Tony Parker slumped back into his seat on the bench with his long arms hanging over his knees. The lone senior on UCLA men’s basketball stared blankly up at the MGM Grand Garden Arena scoreboard hanging high above him. “USC 81, UCLA 59,” read the display.
Six minutes and 19 seconds slowly ticked off the game clock while the 6-foot-9-inch forward/center continued to sit there – immobilized – waiting for the final buzzer to end his college basketball career.
It was a scene few could have imagined when Parker first stepped foot on the Westwood campus almost four years ago as part of a group of players ESPN considered to be the No. 1 recruiting class in the country.
The nation’s No. 2 and No. 5 recruits, Shabazz Muhammad and Kyle Anderson, made headlines, but the addition of No. 26 Parker and No. 41 Jordan Adams pushed the class over the top and spurred talk of a revival in UCLA’s legendary basketball tradition.
Muhammad quickly left for the NBA after just one season at UCLA. A year later, Anderson and Adams joined him, leaving Parker as the last remaining piece of the recruiting class on the roster.
“I came in with a great group of guys who are all fortunately in the NBA,” Parker said. “It’s just waiting my time. Keep working and your time will come.”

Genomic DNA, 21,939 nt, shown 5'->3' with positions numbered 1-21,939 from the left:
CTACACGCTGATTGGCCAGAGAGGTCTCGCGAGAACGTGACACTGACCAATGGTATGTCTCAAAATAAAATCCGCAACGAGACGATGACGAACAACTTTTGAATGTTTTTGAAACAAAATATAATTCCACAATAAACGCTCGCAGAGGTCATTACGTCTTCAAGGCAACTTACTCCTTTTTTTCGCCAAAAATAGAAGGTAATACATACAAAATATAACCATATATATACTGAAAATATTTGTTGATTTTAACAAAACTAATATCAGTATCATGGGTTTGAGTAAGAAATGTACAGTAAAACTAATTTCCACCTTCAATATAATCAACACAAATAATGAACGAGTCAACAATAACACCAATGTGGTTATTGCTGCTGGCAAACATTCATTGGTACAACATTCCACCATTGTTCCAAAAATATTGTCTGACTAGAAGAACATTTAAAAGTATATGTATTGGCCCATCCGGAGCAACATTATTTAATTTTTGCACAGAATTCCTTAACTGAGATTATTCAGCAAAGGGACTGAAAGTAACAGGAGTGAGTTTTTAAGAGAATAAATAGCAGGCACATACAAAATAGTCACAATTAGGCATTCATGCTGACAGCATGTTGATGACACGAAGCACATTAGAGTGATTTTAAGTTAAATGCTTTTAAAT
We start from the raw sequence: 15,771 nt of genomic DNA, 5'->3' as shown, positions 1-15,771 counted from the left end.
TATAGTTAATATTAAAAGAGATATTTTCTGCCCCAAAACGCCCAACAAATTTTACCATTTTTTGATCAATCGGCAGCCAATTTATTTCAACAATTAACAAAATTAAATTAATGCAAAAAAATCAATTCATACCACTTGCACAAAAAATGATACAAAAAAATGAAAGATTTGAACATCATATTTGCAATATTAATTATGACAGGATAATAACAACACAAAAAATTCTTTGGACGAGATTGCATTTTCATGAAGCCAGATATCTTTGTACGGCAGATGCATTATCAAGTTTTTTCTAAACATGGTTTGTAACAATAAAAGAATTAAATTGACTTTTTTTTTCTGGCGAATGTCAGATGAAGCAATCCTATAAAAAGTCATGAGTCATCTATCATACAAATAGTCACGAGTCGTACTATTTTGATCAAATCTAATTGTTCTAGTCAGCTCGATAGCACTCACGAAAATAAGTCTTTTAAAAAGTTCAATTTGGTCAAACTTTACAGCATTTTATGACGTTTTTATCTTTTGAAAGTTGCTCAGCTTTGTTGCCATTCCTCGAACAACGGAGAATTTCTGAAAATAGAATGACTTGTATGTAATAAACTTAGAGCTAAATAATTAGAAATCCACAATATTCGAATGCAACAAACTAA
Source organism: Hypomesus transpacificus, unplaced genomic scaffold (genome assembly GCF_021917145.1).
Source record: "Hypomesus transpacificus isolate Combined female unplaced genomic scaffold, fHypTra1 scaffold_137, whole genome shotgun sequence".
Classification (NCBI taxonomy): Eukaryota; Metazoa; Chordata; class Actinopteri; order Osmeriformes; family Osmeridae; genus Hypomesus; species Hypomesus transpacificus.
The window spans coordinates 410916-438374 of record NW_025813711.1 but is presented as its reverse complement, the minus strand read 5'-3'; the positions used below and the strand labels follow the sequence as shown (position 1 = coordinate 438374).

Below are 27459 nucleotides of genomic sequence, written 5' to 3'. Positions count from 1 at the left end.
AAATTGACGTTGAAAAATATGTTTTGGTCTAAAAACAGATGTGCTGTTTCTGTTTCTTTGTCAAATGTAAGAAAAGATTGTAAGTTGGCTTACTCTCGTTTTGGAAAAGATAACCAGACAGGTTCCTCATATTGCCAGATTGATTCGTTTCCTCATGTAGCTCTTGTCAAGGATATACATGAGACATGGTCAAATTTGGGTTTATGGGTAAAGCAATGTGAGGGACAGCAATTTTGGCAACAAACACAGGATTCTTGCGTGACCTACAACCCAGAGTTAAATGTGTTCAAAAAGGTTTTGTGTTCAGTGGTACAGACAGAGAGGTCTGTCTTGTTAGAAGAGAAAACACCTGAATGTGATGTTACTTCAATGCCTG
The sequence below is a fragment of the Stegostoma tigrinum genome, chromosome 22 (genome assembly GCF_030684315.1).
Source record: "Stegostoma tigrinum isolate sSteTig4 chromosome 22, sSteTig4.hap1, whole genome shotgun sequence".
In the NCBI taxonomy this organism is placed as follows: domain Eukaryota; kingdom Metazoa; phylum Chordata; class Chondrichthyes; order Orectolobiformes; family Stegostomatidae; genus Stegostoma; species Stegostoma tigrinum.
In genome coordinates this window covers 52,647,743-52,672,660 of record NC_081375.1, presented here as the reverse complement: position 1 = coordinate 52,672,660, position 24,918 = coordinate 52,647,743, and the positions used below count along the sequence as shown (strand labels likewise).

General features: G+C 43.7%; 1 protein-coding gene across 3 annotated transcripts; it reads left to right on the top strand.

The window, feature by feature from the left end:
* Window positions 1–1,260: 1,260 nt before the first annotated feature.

He kept working – transforming from an overweight freshman playing 6.3 minutes a game to a yoga-going senior who put up nine double-doubles this season.
And he kept waiting – watching the next generation of Bruins in Zach LaVine and Kevon Looney make the leap to the NBA each after just one season. Through it all, what mattered to Parker was that the team kept winning.
Winning had been the norm for Parker’s entire basketball career. In high school, the Atlanta native led his team to four straight state championships, losing only one regional championship along the way.
Yet here he was, waiting for that final buzzer to mercifully end a disappointing season.
“To be honest, it probably has been the hardest season I’ve gone through as a basketball player because I’ve never lost,” Parker said.